An event that treats evading police and wrestling over beer like they are Olympic sports has been taking place in the US.

Dozens of caricatured competitors in tank tops and cut-off shorts were in Florida for the event promoted as “the most insane athletic showdown on Earth”.

The Florida Man Games poke fun at the state’s reputation for bizarre stories that involve brawling, drinking and other antics carrying a risk of time in jail or intensive care.

The games kicked off on Saturday with the Star Spangled Banner played on electric guitar. Then spectators crowded around a tent to watch competitors eat a plateful of barbecue pork and a pair of sausages to see who could finish first.

Guitarist playing the Star Spangled Banner
The games kicked off with the Star Spangled Banner played on electric guitar (Russ Bynum/AP)

James Gordon, of DeLand, won the meat match by a fraction of a second, then drank a beer to celebrate.

Several thousand people paid money to cheer a dozen teams at the debut event in St Augustine.

“I have an absolute disregard for self-preservation. I will do anything,” said Larry Donnelly, 42, who serves as captain of the five-man team Hanky Spanky. “When I was in the military, I did a little alligator wrestling.”

To train for the games, he rode a bicycle around his neighbourhood with a second bike strapped to his back. His event on Saturday: A race requiring competitors to switch between bikes while toting a catalytic converter and a handful of copper pipes, common items in Florida theft stories.

Competitors push a trailer during a relay race at the Florida Man Games
Competitors push a trailer during a relay race at the Florida Man Games (Russ Bynum/AP)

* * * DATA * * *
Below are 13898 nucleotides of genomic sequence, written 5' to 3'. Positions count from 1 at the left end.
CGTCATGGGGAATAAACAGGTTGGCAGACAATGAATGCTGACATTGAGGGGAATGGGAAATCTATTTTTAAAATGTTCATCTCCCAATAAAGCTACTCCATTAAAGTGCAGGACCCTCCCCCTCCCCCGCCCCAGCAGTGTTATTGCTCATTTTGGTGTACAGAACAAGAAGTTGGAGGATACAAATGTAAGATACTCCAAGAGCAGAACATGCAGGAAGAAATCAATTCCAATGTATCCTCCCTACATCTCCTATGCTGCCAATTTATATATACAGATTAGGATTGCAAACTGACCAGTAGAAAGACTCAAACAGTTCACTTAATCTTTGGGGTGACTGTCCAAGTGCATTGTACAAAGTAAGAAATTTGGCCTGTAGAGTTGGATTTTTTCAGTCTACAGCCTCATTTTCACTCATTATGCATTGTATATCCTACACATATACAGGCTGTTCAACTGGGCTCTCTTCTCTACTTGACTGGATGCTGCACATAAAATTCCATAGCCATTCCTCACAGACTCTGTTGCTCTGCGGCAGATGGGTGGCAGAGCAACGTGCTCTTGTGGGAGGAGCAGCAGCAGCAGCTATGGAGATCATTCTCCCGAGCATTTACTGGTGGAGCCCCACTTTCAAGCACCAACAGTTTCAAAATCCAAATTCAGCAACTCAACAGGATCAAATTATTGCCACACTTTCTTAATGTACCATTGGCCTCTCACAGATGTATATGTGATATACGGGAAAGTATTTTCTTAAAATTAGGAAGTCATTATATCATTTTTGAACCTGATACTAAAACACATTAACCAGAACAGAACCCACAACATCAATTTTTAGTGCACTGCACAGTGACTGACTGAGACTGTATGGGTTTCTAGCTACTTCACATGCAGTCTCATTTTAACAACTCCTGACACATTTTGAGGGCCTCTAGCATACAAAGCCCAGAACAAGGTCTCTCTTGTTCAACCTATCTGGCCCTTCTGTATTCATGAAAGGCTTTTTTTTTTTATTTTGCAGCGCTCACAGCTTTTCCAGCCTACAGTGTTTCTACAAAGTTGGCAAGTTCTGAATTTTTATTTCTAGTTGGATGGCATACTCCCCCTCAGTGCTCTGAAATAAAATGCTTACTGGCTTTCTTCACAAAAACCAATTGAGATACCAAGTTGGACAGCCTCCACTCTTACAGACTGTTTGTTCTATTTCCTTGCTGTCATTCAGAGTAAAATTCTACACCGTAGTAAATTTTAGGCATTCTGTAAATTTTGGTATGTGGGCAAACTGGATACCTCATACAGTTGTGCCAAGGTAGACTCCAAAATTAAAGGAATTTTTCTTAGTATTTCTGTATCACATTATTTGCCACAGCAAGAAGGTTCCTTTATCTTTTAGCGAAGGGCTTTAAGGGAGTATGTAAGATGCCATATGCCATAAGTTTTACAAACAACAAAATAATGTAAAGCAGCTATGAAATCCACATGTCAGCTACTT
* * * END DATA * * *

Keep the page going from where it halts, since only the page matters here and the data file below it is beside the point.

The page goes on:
Other events involve contenders wrestling sumo-style while holding pitchers of beer, or running from actual sheriff’s deputies while jumping fences and avoiding obstacles. Some signed up to duel in a mud-filled pool, while others faced a scramble to grab cash flying in simulated hurricane winds.

Florida Man Games organiser Pete Melfi said he was stunned to find nobody else had beaten him to the ripped-from-headlines idea for a spoof sporting event. He expected more than 5,000 spectators to join the fun.

“We kind of give a person an opportunity to live a day in the life of Florida man without ending up in a cop car,” said Mr Melfi. But he had to tone down some racier aspects of the Florida Man mythos to obtain a permit.

”There’s typically drugs and nudity,” he said. “But the city frowned on it when I asked for drugs and nudity.”

The “Florida Man” phenomenon seeped into the nation’s conscience thanks in part to a Twitter account that started in 2013. The account touted “real-life stories of the world’s worst superhero”, sharing news headlines such as “Florida Man Bites Dog to ‘Establish Dominance’” and “Florida Man Tried to Pay for McDonald’s With Weed”.